11. Almost all technical problems are either tractable to solve or are intractable/​impossible for a good reason. This is based on Paul’s experience in technical research. For example, consider a statistical learning problem where we are trying to predict a Y value from an X value using some model. It’s possible to get good statistical guarantees on problems where the training distribution of X values is the same as the test distribution of X values, but when those distributions are distinguishable (i.e. there’s a classifier that can separate them pretty well), there’s a fundamental obstruction to getting the same guarantees: given the information available, there is no way to distinguish a model that will generalize from one that won’t, since they could behave in arbitrary ways on test data that is distinctly different from training data. An exception to the rule is NP-complete problems; we don’t have a good argument yet for why they can’t be solved in polynomial time. However, even in this case, NP-hardness forms a useful boundary between tractable and intractable problems.

12. If the previous intuition is true, we should search for solutions and fundamental obstructions. If there is either a solution or a fundamental obstruction to a problem, then an obvious way to make progress on the problem is to alternate between generating obvious solutions and finding good reasons why a class of solutions (or all solutions) won’t work. In the case of AI alignment, we should try getting a very good solution (e.g. one that allows the aligned AI to be competitive with unprincipled AI systems such as ones based on deep learning by exploiting the same techniques) until we have a fundamental obstruction to this. Such a fundamental obstruction would tell us which relaxations to the “full problem” we should consider, and be useful for convincing others that coordination is required to ensure that aligned AI can prevail even if it is not competitive with unaligned AI. (Paul’s research approach looks quite optimistic partially because he is pursuing this strategy).

13. We should be looking for ways of turning arbitrary AI capabilities into equally powerful aligned AI capabilities. On priors, we should expect it to be hard for AI safety researchers to make capabilities advances; AI safety researchers make up only a small percentage of AI researchers. If this is the case, then aligned AI will be quite uncompetitive unless it takes advantage of the most effective AI technology that’s already around. It would be really great if we could take an arbitrary AI technology (e.g. deep learning), do a bit of thinking, and come up with a way to direct that technology towards human values. There isn’t a crisp fundamental obstruction to doing this yet, so it is the natural first place to look. To be more specific about what this research strategy entails, suppose it is possible to build built an unaligned AI system. We expect it to be competent; say it is competent for reason X. We ought to be able to either build an aligned AI system that also works for reason X, or else find a fundamental obstruction. For example, reason X could be “it does gradient descent to find weights optimizing a proxy for competence”; then we’d seek to build a system that works because it does gradient descent to find weights optimizing a proxy for competence and alignment.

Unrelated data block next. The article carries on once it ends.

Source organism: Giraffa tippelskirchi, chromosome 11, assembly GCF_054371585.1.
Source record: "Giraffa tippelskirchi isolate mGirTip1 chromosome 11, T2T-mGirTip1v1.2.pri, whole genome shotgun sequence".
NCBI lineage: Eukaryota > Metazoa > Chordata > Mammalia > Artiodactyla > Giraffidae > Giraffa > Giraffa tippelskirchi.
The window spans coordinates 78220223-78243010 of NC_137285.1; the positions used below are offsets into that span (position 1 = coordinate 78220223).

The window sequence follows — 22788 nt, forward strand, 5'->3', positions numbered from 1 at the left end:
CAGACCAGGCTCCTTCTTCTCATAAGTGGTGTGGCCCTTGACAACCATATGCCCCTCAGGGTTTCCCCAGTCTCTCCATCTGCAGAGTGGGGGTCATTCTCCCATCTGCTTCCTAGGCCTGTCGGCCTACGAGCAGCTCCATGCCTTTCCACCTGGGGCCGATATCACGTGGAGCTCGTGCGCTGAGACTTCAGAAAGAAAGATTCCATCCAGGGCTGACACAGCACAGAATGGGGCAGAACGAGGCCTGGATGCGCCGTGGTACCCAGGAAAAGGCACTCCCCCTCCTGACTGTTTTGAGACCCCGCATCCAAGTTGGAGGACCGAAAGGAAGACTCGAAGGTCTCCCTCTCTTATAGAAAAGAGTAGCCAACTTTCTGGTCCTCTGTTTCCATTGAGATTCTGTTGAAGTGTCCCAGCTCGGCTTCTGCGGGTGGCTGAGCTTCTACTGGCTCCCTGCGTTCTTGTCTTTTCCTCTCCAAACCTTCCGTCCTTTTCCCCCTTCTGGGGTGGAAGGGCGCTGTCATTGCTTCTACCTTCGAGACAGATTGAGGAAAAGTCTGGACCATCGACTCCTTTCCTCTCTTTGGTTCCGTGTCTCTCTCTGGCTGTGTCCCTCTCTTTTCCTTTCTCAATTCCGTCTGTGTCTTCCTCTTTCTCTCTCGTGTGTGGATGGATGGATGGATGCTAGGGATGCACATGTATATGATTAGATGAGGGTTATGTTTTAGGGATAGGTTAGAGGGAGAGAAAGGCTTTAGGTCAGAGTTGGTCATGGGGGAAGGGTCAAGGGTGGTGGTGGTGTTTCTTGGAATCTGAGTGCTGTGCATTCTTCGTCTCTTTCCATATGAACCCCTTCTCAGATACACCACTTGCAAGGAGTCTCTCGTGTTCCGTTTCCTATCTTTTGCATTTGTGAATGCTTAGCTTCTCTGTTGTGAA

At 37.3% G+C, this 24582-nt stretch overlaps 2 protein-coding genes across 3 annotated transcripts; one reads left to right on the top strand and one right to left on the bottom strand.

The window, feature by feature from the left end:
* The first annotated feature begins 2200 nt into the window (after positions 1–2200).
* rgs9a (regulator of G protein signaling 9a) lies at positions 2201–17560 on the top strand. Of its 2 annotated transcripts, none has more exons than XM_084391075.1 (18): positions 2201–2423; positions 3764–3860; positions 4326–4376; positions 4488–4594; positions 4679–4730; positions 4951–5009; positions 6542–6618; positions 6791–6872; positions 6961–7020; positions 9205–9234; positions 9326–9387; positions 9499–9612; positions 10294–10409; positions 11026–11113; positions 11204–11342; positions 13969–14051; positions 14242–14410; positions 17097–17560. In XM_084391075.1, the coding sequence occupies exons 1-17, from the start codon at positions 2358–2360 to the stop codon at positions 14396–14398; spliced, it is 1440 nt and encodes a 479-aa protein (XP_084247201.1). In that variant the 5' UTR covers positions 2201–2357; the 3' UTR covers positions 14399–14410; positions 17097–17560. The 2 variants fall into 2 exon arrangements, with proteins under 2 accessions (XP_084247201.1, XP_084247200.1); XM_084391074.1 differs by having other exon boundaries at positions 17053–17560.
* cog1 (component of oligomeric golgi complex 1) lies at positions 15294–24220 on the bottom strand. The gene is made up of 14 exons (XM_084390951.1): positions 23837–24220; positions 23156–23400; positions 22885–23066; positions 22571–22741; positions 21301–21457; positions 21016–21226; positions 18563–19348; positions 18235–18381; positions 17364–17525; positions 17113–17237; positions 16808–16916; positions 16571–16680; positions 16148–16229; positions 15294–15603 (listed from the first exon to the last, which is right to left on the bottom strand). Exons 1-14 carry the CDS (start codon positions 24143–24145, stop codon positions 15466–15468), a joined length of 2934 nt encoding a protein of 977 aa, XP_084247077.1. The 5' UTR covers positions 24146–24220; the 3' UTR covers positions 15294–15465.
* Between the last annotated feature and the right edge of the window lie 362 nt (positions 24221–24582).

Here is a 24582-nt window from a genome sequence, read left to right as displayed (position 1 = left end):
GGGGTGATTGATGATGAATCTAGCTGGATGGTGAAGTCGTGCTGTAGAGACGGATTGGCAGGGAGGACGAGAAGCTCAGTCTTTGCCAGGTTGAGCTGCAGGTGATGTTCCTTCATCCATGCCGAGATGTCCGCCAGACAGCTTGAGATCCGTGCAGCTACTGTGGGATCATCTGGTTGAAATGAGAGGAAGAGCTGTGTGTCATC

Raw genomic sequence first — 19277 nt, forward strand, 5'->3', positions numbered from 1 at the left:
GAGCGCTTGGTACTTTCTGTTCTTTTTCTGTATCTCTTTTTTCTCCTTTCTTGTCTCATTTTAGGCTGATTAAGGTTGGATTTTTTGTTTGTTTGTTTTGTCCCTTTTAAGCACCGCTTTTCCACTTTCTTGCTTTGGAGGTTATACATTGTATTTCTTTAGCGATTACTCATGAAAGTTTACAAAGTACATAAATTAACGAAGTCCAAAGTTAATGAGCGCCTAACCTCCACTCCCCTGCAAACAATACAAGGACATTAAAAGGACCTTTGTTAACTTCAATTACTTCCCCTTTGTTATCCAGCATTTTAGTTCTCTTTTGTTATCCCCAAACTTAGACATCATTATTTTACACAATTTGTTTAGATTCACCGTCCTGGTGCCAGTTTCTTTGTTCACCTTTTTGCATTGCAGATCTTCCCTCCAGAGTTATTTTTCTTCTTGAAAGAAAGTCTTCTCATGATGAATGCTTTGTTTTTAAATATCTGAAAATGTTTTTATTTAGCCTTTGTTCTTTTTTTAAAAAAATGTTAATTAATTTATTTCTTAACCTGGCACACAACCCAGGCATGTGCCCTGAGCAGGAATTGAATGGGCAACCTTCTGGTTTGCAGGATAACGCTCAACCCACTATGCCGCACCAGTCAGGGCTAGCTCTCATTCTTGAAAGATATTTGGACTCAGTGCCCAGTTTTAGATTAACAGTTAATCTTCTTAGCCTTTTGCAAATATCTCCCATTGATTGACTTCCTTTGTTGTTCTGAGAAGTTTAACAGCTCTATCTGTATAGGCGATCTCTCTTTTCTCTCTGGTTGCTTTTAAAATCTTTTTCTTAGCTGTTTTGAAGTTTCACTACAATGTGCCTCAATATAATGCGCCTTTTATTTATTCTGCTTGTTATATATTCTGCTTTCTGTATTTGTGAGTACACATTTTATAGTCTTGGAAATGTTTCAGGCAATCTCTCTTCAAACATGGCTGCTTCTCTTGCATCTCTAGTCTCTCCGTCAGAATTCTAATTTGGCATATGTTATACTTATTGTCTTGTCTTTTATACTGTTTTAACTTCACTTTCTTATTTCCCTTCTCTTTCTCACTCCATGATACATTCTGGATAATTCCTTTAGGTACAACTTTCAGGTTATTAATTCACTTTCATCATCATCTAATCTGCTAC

14. Pursuing human narrow values presents a much more optimistic picture of AI alignment. See Paul’s posts on narrow value learning, act-based agents, and abstract approval direction. The agent foundations agenda often considers problems of the form “let’s use Bayesian VNM agents as our starting point and look for relaxations appropriate to realistic agents, which are naturalized”. This leads to problems such as decision theory, naturalized induction, and ontology identification. However, there isn’t a clear argument for why they are subproblems of the problem we actually care about (which is close to something like “pursuing human narrow values”). For example, perhaps we can understand how to have an AI pursue human narrow values without solving decision theory, since maybe humans don’t actually have a utility function or a decision theory yet (though we might upon long-term reflection; pursuing narrow values should preserve the conditions for such long-term reflection). These research questions might be useful threads to pull on if solving them would tell us more about the problems we actually care about. But I think Paul has a strong intuition that working on these problems isn’t the right way to make progress on pursuing human narrow values.

15. There are important considerations in favor of focusing on alignment for foreseeable AI technologies. See posts here and here. In particular, this motivates work related to alignment for systems solving learning problems.